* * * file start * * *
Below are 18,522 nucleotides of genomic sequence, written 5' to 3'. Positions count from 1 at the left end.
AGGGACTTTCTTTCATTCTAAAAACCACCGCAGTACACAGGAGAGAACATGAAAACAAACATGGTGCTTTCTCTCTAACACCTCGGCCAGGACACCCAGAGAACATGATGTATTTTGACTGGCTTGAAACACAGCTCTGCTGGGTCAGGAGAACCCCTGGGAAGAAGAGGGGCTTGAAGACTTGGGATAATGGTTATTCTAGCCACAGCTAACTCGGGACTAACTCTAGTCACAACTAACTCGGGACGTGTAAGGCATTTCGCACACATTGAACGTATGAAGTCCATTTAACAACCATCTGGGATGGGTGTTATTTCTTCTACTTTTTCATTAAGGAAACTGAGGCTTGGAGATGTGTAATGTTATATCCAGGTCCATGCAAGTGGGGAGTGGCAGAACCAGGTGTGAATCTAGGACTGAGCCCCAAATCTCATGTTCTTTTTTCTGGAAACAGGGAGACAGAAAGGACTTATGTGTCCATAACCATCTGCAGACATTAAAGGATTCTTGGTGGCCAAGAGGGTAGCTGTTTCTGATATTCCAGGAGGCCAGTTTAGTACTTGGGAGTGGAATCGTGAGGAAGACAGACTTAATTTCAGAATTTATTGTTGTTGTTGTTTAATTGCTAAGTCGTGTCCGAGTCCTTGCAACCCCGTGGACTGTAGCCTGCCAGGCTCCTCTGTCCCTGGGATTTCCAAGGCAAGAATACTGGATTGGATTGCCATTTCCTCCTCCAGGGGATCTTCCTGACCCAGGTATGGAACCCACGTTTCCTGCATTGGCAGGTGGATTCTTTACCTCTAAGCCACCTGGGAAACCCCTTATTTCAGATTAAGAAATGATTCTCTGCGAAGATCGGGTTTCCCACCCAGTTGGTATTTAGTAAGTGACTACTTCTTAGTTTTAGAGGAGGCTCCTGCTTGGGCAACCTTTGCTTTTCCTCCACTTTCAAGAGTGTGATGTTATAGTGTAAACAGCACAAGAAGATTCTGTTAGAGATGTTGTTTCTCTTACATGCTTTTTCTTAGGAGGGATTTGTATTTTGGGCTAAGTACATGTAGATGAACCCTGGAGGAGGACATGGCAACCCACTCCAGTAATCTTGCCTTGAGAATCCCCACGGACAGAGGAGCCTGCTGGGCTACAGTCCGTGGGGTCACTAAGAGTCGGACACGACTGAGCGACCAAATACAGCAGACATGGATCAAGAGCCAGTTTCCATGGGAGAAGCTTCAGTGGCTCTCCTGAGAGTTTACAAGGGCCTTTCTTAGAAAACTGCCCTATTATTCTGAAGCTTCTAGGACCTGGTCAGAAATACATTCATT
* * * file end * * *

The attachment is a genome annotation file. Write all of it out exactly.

Below are 18,522 nucleotides of genomic sequence, written 5' to 3'. Positions count from 1 at the left end.
AGGGACTTTCTTTCATTCTAAAAACCACCGCAGTACACAGGAGAGAACATGAAAACAAACATGGTGCTTTCTCTCTAACACCTCGGCCAGGACACCCAGAGAACATGATGTATTTTGACTGGCTTGAAACACAGCTCTGCTGGGTCAGGAGAACCCCTGGGAAGAAGAGGGGCTTGAAGACTTGGGATAATGGTTATTCTAGCCACAGCTAACTCGGGACTAACTCTAGTCACAACTAACTCGGGACGTGTAAGGCATTTCGCACACATTGAACGTATGAAGTCCATTTAACAACCATCTGGGATGGGTGTTATTTCTTCTACTTTTTCATTAAGGAAACTGAGGCTTGGAGATGTGTAATGTTATATCCAGGTCCATGCAAGTGGGGAGTGGCAGAACCAGGTGTGAATCTAGGACTGAGCCCCAAATCTCATGTTCTTTTTTCTGGAAACAGGGAGACAGAAAGGACTTATGTGTCCATAACCATCTGCAGACATTAAAGGATTCTTGGTGGCCAAGAGGGTAGCTGTTTCTGATATTCCAGGAGGCCAGTTTAGTACTTGGGAGTGGAATCGTGAGGAAGACAGACTTAATTTCAGAATTTATTGTTGTTGTTGTTTAATTGCTAAGTCGTGTCCGAGTCCTTGCAACCCCGTGGACTGTAGCCTGCCAGGCTCCTCTGTCCCTGGGATTTCCAAGGCAAGAATACTGGATTGGATTGCCATTTCCTCCTCCAGGGGATCTTCCTGACCCAGGTATGGAACCCACGTTTCCTGCATTGGCAGGTGGATTCTTTACCTCTAAGCCACCTGGGAAACCCCTTATTTCAGATTAAGAAATGATTCTCTGCGAAGATCGGGTTTCCCACCCAGTTGGTATTTAGTAAGTGACTACTTCTTAGTTTTAGAGGAGGCTCCTGCTTGGGCAACCTTTGCTTTTCCTCCACTTTCAAGAGTGTGATGTTATAGTGTAAACAGCACAAGAAGATTCTGTTAGAGATGTTGTTTCTCTTACATGCTTTTTCTTAGGAGGGATTTGTATTTTGGGCTAAGTACATGTAGATGAACCCTGGAGGAGGACATGGCAACCCACTCCAGTAATCTTGCCTTGAGAATCCCCACGGACAGAGGAGCCTGCTGGGCTACAGTCCGTGGGGTCACTAAGAGTCGGACACGACTGAGCGACCAAATACAGCAGACATGGATCAAGAGCCAGTTTCCATGGGAGAAGCTTCAGTGGCTCTCCTGAGAGTTTACAAGGGCCTTTCTTAGAAAACTGCCCTATTATTCTGAAGCTTCTAGGACCTGGTCAGAAATACATTCATT